40. Elkashef AM, Doudet D, Bryant T, Cohen RM, Li SH, Wyatt RJ (2000) 6-(18)F-DOPA PET study in patients with schizophrenia. Positron emission tomography. Psychiatry Res 100:1–11PubMedGoogle Scholar
  41. Farde L, Wiesel FA, Hall H, Halldin C, Stone-Elander S, Sedvall G (1987) No D2 receptor increase in PET study of schizophrenia. Arch Gen Psychiatry 44:671–672PubMedGoogle Scholar
  42. Farde L, Wiesel FA, Nordstrom AL, Sedvall G (1989) D1- and D2-dopamine receptor occupancy during treatment with conventional and atypical neuroleptics. Psychopharmacology (Berl) 99:S28–S31Google Scholar
  43. Farde L, Nordstrom AL, Wiesel FA, Pauli S, Halldin C, Sedvall G (1992) Positron emission tomographic analysis of central D1 and D2 dopamine receptor occupancy in patients treated with classical neuroleptics and clozapine. Relation to extrapyramidal side effects. Arch Gen Psychiatry 49:538–544PubMedGoogle Scholar
  44. Gardner EL, Seeger TF (1983) Neurobehavioral evidence for mesolimbic specificity of action by clozapine: studies using electrical intracranial self-stimulation. Biol Psychiatry 18:1357–1362PubMedGoogle Scholar
  45. Gefvert O, Bergström M, Långström B, Lundberg T, Lindström L, Yates R (1998) Time course of central nervous dopamine-D2 and 5-HT2 receptor blockade and plasma drug concentrations after discontinuation of quetiapine (seroquel) in patients with schizophrenia. Psychopharmacology (Berl) 135:119–126Google Scholar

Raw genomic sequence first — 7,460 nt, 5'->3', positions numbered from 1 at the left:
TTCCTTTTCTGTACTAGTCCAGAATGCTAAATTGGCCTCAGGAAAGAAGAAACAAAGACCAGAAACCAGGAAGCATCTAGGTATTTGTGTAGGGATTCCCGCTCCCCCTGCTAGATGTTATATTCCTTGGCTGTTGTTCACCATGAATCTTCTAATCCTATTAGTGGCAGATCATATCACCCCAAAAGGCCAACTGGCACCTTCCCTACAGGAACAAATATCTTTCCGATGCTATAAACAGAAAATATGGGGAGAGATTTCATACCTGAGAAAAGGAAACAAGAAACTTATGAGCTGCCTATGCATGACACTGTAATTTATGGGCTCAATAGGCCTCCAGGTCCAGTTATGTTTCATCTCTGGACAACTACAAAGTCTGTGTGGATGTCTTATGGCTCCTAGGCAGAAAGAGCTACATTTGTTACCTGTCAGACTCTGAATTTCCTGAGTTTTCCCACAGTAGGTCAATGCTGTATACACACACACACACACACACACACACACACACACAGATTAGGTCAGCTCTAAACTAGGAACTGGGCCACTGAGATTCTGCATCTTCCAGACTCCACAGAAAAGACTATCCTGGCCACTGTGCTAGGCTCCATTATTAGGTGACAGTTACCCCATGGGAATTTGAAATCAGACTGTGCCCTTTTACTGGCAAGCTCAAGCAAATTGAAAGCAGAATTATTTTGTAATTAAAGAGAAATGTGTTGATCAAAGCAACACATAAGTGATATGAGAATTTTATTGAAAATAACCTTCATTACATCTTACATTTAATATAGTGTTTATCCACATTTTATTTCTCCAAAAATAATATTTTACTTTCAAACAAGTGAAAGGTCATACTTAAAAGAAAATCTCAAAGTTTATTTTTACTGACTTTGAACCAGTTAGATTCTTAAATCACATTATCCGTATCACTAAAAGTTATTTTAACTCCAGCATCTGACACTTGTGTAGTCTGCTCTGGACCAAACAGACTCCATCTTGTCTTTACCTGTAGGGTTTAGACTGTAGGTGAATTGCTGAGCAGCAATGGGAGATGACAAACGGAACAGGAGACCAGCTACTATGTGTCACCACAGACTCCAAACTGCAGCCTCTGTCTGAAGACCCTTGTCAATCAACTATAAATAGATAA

46. Ginovart N (2005) Imaging the dopamine system with in vivo [11C]raclopride displacement studies: understanding the true mechanism. Mol Imaging Biol 7:45–52PubMedGoogle Scholar
  47. Ginovart N, Wilson AA, Hussey D, Houle S, Kapur S (2009) D2-receptor upregulation is dependent upon temporal course of D2-occupancy: a longitudinal [11C]-raclopride PET study in cats. Neuropsychopharmacology 34:662–671PubMedGoogle Scholar
  48. Glenthoj BY, Mackeprang T, Svarer C, Rasmussen H, Pinborg LH, Friberg L, Baare W, Hemmingsen R, Videbaek C (2006) Frontal dopamine D(2/3) receptor binding in drug-naive first-episode schizophrenic patients correlates with positive psychotic symptoms and gender. Biol Psychiatry 60:621–629PubMedGoogle Scholar
  49. Goldberg SC (1985) Negative and deficit symptoms in schizophrenia do respond to neuroleptics. Schizophr Bull 11:453–456PubMedGoogle Scholar
  50. Goldstein JM (1999) Quetiapine fumarate (seroquel): a new atypical antipsychotic. Drugs Today (Barc) 35:193–210Google Scholar
  51. Goldstein JM (2000) The new generation of antipsychotic drugs: how atypical are they? Int J Neuropsychopharmacol 3:339–349PubMedGoogle Scholar
  52. Goldstein JM, Litwin LC, Sutton EB, Malick JB (1993) Seroquel: electrophysiological profile of a potential atypical antipsychotic. Psychopharmacology (Berl) 112:293–298Google Scholar
  53. Grace AA (1991) Phasic versus tonic dopamine release and the modulation of dopamine system responsivity: a hypothesis for the etiology of schizophrenia. Neuroscience 41:1–24PubMedGoogle Scholar
  54. Grace AA, Bunney BS, Moore H, Todd CL (1997) Dopamine-cell depolarization block as a model for the therapeutic actions of antipsychotic drugs. Trends Neurosci 20:31–37PubMedGoogle Scholar
  55. Graff-Guerrero A, Mamo D, Shammi CM, Mizrahi R, Marcon H, Barsoum P, Rusjan P, Houle S, Wilson AA, Kapur S (2009a) The effect of antipsychotics on the high-affinity state of D2 and D3 receptors: a positron emission tomography study with [11C]-(+)-PHNO. Arch Gen Psychiatry 66:606–615PubMedGoogle Scholar